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Risk communication strategies for the very worst of cases

Source(s):  Johns Hopkins Bloomberg School of Public Health

In 2017-18, the Johns Hopkins Center for Health Security conducted a multiphase research project to help inform the development of a strategic approach for communicating about global catastrophic biological risks (GCbRs). In brief, a GCbR is defined as a biological development that could adversely affect the human species as a whole or radically change the course of human civilization—for instance, a severe pandemic involving a naturally occurring or deliberately engineered pathogen. GCbRs are an emerging concern among a discrete set of scientists and organizations located principally in Europe and the United States. To conceive and implement activities necessary to prevent or respond to biological threats of a global scale will require effective communication of the issue’s importance—internationally—to a range of people with knowledge, influence, and control of resources.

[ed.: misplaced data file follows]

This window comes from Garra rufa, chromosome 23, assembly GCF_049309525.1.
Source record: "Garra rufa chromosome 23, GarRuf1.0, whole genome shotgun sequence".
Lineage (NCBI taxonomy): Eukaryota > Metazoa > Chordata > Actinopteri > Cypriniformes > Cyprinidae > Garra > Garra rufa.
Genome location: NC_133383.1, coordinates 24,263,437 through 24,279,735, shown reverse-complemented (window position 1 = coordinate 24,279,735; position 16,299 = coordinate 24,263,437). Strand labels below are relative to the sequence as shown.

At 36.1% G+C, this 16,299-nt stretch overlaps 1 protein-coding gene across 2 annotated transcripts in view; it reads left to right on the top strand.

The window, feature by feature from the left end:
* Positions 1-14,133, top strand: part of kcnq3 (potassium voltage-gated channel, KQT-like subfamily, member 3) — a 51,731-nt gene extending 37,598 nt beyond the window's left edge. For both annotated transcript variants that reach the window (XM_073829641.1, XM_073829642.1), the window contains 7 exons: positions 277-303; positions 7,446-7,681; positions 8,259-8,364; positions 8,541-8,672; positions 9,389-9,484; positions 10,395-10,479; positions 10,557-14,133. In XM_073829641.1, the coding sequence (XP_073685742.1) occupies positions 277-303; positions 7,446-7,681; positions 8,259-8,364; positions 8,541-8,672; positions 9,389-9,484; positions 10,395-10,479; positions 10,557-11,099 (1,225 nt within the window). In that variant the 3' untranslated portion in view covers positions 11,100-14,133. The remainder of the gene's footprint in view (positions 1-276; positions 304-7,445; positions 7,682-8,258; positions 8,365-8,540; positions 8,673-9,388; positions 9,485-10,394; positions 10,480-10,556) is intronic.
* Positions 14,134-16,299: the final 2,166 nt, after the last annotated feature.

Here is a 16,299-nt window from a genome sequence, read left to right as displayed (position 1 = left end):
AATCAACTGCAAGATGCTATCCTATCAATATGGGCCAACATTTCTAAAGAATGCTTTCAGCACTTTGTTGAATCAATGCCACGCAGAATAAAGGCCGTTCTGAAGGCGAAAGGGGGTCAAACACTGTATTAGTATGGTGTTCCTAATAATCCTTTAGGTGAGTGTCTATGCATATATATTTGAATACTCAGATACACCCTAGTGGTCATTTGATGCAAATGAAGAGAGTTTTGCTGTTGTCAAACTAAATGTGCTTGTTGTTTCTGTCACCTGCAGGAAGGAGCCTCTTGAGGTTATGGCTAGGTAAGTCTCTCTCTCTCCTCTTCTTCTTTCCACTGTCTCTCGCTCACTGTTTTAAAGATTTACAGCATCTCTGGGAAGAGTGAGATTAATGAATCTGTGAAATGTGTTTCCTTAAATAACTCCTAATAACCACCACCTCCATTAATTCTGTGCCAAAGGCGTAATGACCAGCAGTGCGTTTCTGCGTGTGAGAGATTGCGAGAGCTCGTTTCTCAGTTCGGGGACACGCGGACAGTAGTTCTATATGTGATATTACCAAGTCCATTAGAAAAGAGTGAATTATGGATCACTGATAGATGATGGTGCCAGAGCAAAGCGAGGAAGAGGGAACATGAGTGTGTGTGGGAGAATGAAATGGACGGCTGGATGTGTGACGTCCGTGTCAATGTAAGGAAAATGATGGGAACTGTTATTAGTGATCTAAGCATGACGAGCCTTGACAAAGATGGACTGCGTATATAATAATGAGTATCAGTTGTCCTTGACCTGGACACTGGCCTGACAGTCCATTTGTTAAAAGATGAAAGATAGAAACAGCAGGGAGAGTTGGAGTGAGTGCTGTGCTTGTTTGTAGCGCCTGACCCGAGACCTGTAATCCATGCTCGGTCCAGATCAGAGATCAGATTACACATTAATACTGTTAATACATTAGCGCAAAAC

First, the authors conducted an investigation on the attitudes and assumptions that influential individuals in science, policy, and practice communities hold regarding GCbRs. Knowing major ideas in common, diverging points of view, and the rationale behind them can enable issue advocates to define GCbR in meaningful terms and to spur and strengthen commitment to risk reduction.

Second, the authors analyzed other times in history when it became necessary to alert policymakers, practitioners, and the public to the possibility of a globally catastrophic, potentially existential threat, in order to understand how others have communicated about such dire problems without shutting down the conversation and with successful engagement of public attention and action. Following these analyses, the Center developed a set of considerations and suggestions for individuals and institutions interested in championing the issue of GCbRs more effectively.



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  • Risk communication strategies for the very worst of cases
  • Publication date 2019
  • Author(s) Schoch-Spana, Monica; Hurtado, Christopher; Meyer, Diane; Moore-Sheeley, Kirsten; Ravi, Sanjana; Snyder, Michael
  • Number of pages 56 p.

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